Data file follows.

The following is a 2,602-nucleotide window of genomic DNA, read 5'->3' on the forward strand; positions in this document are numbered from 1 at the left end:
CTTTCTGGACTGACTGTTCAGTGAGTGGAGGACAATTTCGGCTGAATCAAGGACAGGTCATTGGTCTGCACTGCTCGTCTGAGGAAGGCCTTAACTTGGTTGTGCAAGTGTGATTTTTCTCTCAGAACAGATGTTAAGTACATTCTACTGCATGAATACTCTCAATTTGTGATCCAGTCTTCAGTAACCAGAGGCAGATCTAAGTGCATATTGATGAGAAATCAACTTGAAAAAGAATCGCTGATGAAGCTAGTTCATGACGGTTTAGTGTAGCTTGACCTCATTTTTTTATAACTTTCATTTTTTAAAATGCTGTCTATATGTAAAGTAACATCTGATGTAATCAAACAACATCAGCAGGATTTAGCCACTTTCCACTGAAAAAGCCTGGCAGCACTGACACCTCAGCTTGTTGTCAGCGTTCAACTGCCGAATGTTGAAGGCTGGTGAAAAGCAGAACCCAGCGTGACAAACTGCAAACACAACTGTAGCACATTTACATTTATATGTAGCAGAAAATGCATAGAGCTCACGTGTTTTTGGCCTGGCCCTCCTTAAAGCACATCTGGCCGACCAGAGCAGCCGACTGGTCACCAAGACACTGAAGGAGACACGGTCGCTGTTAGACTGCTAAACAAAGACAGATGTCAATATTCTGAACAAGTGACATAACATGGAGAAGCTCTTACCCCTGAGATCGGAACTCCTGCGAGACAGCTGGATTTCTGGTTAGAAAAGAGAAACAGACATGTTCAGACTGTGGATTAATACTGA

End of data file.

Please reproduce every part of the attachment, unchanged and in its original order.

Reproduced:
The following is a 2,602-nucleotide window of genomic DNA, read 5'->3' on the forward strand; positions in this document are numbered from 1 at the left end:
CTTTCTGGACTGACTGTTCAGTGAGTGGAGGACAATTTCGGCTGAATCAAGGACAGGTCATTGGTCTGCACTGCTCGTCTGAGGAAGGCCTTAACTTGGTTGTGCAAGTGTGATTTTTCTCTCAGAACAGATGTTAAGTACATTCTACTGCATGAATACTCTCAATTTGTGATCCAGTCTTCAGTAACCAGAGGCAGATCTAAGTGCATATTGATGAGAAATCAACTTGAAAAAGAATCGCTGATGAAGCTAGTTCATGACGGTTTAGTGTAGCTTGACCTCATTTTTTTATAACTTTCATTTTTTAAAATGCTGTCTATATGTAAAGTAACATCTGATGTAATCAAACAACATCAGCAGGATTTAGCCACTTTCCACTGAAAAAGCCTGGCAGCACTGACACCTCAGCTTGTTGTCAGCGTTCAACTGCCGAATGTTGAAGGCTGGTGAAAAGCAGAACCCAGCGTGACAAACTGCAAACACAACTGTAGCACATTTACATTTATATGTAGCAGAAAATGCATAGAGCTCACGTGTTTTTGGCCTGGCCCTCCTTAAAGCACATCTGGCCGACCAGAGCAGCCGACTGGTCACCAAGACACTGAAGGAGACACGGTCGCTGTTAGACTGCTAAACAAAGACAGATGTCAATATTCTGAACAAGTGACATAACATGGAGAAGCTCTTACCCCTGAGATCGGAACTCCTGCGAGACAGCTGGATTTCTGGTTAGAAAAGAGAAACAGACATGTTCAGACTGTGGATTAATACTGA